That’s a pretty bold statement, I know, but colonizing, exploring, pioneering, and trailblazing is hard work and the brave men and women who led the way needed to be well-fed and cast iron cooking played a huge part in nourishing their bodies and souls.
Cast iron cookware, such as skillets, griddles and Dutch ovens have been used for centuries and to this day are appreciated by cooks for its durability and strength. Cast iron distributes heat evenly and retains heat to keep food warm even out of the oven. Unlike most other cookware, it is versatile, easily moving from stove top to oven to table.
From the colonial hearth fires, to the campfires of Lewis and Clark, to the chuck wagon trails, cast iron Dutch ovens cooked the food that kept America going. They fed the colonists, helped tame the wilderness, and did their share in settling the American West.
Around 513 B.C. in China and A.D. 1100 in England, the first cast iron cookware was created by pouring molten iron into a mold of sand. By 16th century Europe, the art of casting iron was widespread and cast iron cookware had become a valued commodity. Although the colonists brought their cast iron pots with them to the New Word, soon they were casting skillets and Dutch ovens of their own.
In 1704, Abraham Darby traveled to Holland to inspect a Dutch casting process using dry sand molds. When he returned home, Darby experimented with the same procedure and eventually patented a casting process using a better type of molding sand. He also baked the mold to improve the casting smoothness.
It is believed that the name “Dutch Oven” may have derived from this original Dutch casting process. Others have suggested that early Dutch traders peddling cast iron pots may have given rise to the name “Dutch Oven” while still others believe that the name came from Dutch settlers in the Pennsylvania area who used similar cast iron pots.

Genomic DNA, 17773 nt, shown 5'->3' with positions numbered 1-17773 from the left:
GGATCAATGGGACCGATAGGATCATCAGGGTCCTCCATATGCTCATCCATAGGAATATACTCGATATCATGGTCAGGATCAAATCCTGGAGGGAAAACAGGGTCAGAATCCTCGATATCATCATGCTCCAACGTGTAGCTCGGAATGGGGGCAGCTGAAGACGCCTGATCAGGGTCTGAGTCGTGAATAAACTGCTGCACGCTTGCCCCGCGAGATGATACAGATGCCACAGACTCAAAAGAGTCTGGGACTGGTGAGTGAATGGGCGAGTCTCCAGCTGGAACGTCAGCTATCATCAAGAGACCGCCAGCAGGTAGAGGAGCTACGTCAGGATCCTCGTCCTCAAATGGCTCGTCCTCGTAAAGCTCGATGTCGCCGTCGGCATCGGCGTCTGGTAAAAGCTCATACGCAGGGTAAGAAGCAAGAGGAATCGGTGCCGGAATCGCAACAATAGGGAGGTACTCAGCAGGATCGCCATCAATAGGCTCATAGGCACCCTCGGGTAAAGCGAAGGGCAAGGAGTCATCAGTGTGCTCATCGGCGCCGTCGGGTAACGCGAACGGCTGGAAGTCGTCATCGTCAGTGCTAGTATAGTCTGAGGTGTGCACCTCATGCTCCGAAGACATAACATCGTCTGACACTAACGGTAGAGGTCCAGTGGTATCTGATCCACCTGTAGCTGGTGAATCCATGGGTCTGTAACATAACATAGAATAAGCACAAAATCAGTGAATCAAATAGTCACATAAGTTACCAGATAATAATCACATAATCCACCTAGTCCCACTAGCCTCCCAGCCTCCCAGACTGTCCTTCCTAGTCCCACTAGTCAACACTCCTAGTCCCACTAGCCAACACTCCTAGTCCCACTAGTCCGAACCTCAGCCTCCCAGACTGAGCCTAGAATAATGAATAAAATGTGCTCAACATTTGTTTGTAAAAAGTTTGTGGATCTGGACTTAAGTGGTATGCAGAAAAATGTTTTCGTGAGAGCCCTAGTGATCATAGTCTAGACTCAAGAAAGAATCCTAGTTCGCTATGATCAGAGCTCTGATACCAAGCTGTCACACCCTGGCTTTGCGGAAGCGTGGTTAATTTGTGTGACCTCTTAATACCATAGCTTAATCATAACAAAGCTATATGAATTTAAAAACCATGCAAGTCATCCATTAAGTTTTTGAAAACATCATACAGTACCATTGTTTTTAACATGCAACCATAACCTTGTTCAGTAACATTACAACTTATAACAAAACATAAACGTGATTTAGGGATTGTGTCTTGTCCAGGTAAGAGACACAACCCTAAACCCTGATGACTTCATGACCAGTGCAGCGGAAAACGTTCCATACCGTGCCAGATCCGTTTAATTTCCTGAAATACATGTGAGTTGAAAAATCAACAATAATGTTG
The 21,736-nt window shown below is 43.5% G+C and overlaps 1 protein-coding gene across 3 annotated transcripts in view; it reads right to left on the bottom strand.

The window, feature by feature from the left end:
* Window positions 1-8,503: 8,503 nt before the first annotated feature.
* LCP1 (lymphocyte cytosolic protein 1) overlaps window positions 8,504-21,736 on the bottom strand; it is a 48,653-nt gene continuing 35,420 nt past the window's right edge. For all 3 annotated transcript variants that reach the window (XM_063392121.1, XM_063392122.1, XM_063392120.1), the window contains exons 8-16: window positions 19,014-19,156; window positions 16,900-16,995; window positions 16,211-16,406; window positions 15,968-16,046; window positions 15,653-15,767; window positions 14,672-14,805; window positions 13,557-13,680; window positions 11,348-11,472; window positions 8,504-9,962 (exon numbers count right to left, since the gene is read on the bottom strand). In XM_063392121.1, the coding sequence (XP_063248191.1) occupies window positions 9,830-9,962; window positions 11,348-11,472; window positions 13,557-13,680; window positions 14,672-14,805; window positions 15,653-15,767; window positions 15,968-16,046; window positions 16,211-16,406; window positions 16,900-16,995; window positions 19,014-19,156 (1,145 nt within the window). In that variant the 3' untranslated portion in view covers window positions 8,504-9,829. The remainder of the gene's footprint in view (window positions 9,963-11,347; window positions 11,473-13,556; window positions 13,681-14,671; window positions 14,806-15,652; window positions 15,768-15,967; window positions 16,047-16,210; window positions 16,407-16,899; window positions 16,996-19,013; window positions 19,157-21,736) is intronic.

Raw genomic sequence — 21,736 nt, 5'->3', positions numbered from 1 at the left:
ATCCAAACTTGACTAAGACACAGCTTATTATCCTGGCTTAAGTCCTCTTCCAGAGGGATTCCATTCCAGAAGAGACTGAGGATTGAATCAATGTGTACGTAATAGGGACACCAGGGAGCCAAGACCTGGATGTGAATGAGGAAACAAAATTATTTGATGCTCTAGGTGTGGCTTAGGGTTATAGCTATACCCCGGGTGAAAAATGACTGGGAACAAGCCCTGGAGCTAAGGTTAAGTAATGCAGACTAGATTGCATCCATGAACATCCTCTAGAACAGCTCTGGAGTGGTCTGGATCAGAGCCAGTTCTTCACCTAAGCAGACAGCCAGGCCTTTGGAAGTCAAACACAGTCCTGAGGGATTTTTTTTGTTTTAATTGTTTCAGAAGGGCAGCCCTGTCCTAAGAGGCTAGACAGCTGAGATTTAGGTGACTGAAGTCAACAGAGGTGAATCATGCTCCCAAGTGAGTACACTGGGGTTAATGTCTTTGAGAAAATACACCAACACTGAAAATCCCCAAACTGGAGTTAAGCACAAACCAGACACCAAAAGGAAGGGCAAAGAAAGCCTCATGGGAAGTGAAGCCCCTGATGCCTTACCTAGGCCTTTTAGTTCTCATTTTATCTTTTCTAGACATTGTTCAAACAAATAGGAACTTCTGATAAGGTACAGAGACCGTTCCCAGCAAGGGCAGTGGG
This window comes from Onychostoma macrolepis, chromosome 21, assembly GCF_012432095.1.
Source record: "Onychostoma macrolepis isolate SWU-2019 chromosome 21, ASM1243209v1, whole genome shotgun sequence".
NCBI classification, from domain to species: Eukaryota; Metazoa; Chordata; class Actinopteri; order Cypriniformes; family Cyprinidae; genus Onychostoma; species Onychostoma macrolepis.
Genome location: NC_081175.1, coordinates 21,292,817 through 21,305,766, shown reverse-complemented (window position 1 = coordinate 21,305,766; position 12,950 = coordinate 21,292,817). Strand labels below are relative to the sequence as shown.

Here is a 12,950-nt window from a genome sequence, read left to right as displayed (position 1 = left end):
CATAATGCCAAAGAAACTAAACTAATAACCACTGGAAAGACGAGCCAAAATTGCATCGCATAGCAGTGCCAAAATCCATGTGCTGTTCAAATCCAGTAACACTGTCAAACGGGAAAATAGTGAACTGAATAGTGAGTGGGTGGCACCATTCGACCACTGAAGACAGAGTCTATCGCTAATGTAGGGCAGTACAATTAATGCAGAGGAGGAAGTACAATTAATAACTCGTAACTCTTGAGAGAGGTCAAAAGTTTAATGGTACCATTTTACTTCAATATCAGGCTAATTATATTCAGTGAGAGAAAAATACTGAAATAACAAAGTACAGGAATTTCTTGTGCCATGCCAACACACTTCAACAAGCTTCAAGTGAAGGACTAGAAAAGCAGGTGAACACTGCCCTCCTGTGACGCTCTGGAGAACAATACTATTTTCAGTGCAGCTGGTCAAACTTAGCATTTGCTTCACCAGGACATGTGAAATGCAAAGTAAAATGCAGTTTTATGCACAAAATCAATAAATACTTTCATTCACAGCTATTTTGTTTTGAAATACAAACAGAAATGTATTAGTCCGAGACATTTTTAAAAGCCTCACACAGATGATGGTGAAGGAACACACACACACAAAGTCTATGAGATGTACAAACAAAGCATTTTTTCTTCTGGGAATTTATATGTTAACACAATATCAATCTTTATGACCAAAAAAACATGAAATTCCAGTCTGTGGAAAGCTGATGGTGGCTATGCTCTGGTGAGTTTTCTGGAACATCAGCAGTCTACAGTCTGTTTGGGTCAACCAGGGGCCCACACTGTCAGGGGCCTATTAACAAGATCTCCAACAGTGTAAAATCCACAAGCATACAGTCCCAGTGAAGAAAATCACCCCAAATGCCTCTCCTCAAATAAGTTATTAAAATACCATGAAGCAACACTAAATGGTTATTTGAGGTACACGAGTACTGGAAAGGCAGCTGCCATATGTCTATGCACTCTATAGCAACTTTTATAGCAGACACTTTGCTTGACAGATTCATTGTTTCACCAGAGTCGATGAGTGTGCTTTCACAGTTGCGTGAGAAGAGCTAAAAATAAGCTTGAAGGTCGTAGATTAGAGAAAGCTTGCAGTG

Paul Revere, a blacksmith and silversmith by profession, is credited with the flanged lid of the Dutch oven. The flanged lid, which is a lip around the rim, and bottom legs allow for a fire source to be under the pot and on the lid, making it an actual baking oven at the hearth or campfire.
By 1776, Adam Smith, in his book, The Wealth of Nations, could note that the actual wealth of the nation was not its gold but in its manufacture of pots and pans.
Cast iron cookware was treasured so much that George Washington’s mother even specified the recipient of her cast iron cookware in her will.
In the 1800s, cast iron cookware enjoyed tremendous popularity. Manufacturers that arose during that time included Wagner, Lodge, Griswold, and John Wright. Some of these manufacturers still exist today.
In 1803, President Thomas Jefferson engaged Lewis and Clark to explore America’s new territory acquired with the Louisiana Purchase. During their amazing two-year Corps of Discovery, many things were discarded to lighten the load, but never their cast iron pots. In fact, the only manufactured items returning with them were their guns and their iron pots. Little did they know that this would become the preamble to the settling of the American West.
And settle we did, but never without our cast iron cookware. To make the journey to lay claim to their parcel of Western America, each settling family packed their covered wagon with only their most necessary and cherished possessions. Needless to say, that always included their cast iron pots and skillets.
Dutch Ovens were especially useful as the country expanded westward. Families could not bring their large cook stoves with them so they learned to cook complete meals, ranging from stews and soups to breads and desserts, in their Dutch Ovens over an open fire.
During the Great American Gold Rush, no matter how hurried a fellow left his home to travel to the American West to hunt for gold, he never left without his cast iron cookware.
Every chuck wagon was built with special compartments for the iron Dutch ovens and skillets and “Cookie” was the most important person on every cattle drive.
Cast iron fed the pilgrims and colonists as they settled the American East, and it fed the settlers, hopeful gold miners, and cowboys as they settled the American West.
From the cannons of the Revolutionary War, to the iron-shod horses that carried settlers westward, and the skillets and Dutch ovens that fed the adventurous explorers across the Rocky Mountains, cast iron has been an integral part of the forging of the American experience.